Our world may look different but it worships in the same way. Sometimes people misdirect their worship to false 'gods' but more often than not, we can be focused on having the perfect relationship, making the next pay grade, or being 'in' with this or that crowd.
Worship was at the heart of the Roman world, but it just wasn't the worship of the one true God. And the same is true today.
So, these two worlds are really not that far apart.
The Church doesn't fit in
The late scholar, Larry Hurtado, had this to say about religious life in the ancient world: "Practically everyone was presumed to honour the gods, and your own gods were supplied as part of your birthright."
To become a Christian, to accept the true and living God as Lord of your life, is to realign everything about who you are. It's costly. It's hard. We know this to be true today, and it certainly rang true in the ancient world.
In Rome, religious belief defined every civic event; the Christian rejected that. Religious belief determined every legal and social process; the Christian rejected that. Religious belief shaped how the family interacted: the household gods (the Lares), intimately personal to every household, were now in stark opposition to the faith of the new convert. And so the family religion, the makeup of how the very family unit defined itself; this too was rejected by the Christian.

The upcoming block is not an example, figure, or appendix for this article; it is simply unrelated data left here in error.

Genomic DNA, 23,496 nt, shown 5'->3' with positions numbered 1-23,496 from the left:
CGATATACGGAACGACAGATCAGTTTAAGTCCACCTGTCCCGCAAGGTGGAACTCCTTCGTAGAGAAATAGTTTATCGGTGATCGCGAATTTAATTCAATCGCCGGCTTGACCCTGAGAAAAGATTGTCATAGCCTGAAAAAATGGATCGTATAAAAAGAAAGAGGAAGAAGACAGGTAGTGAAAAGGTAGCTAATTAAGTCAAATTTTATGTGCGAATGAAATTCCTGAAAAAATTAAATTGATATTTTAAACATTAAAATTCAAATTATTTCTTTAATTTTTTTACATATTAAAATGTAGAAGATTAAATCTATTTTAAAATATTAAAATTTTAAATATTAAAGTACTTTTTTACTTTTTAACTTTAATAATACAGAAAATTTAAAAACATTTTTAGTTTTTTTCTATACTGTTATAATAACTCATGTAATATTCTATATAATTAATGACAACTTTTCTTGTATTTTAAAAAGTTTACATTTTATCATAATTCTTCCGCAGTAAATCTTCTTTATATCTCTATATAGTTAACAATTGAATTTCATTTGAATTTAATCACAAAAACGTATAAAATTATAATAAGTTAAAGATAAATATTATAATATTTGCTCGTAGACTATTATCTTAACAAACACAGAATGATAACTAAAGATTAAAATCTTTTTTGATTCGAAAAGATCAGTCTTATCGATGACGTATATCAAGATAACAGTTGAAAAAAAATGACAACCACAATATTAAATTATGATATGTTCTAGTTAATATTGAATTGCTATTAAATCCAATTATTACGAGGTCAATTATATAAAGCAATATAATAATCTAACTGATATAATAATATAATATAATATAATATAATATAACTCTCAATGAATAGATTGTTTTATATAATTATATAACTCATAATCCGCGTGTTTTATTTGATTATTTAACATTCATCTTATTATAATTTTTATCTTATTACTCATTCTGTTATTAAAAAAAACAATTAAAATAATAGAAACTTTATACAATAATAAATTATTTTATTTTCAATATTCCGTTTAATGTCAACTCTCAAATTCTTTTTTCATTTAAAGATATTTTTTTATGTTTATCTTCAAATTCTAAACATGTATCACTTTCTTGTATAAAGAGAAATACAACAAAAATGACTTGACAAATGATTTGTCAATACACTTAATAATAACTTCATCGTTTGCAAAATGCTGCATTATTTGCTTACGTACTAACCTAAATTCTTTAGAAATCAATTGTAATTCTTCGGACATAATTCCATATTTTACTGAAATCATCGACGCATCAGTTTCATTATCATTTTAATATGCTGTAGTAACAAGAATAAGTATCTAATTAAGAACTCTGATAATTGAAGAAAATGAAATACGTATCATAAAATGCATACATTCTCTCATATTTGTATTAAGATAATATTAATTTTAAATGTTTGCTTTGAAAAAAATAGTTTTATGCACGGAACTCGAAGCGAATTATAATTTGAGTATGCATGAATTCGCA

These Early Christians stuck out so obviously because they had re-orientated their lives to focus on God alone. They'd turned their backs on the ways of the world around them, of even their own family! The Christian today sometimes has to do the same, particularly in persecution contexts.
Jesus doesn't call us to live a half-hearted life in following Him. He demands a radical realignment of our priorities. Our friends may worship sex, money and popularity, but we're called to worship Him and Him alone.
Christians have always stuck out, and as long as the world lives in rebellion to our God, we will continue to do so.
A needy world, a wonderful Gospel
The Roman world worshipped false gods. They sought satisfaction in sex, drinking, gambling and gore. But none of this would ever bring lasting joy. Our world can't tear itself away from the gods of sex, celebrity, popularity and money. But still that does not satisfy.
The greatest thing that ever happened to the Roman Empire was the life, death and resurrection of Jesus Christ, because He came to save sinners and came that we may have life to the full! And He came to save the Romans as much as he came to save anyone else. That was true in the first few centuries of church life, and it is true today. Two thousand years later, the ways we try to replace God may have changed, but the fact that mankind has rejected its Creator is ever true and His Gospel remains a universal, life-saving call to repent and believe.
This is the picture that the early church gives us - the picture of a faithful church in a hostile world, holding out the word of life. There are so many real life lessons for our own Christian contexts that we risk missing out on if we consign early church history to the dusty bookshelves and stuffy offices of university academics. I encourage you to start learning today and grow in your appreciation for the Christians who walked this path of before you. In doing so, I guarantee you'll see your own faith grow as well.
Ed Creedy blogs on early church history christianclassicist.home.blog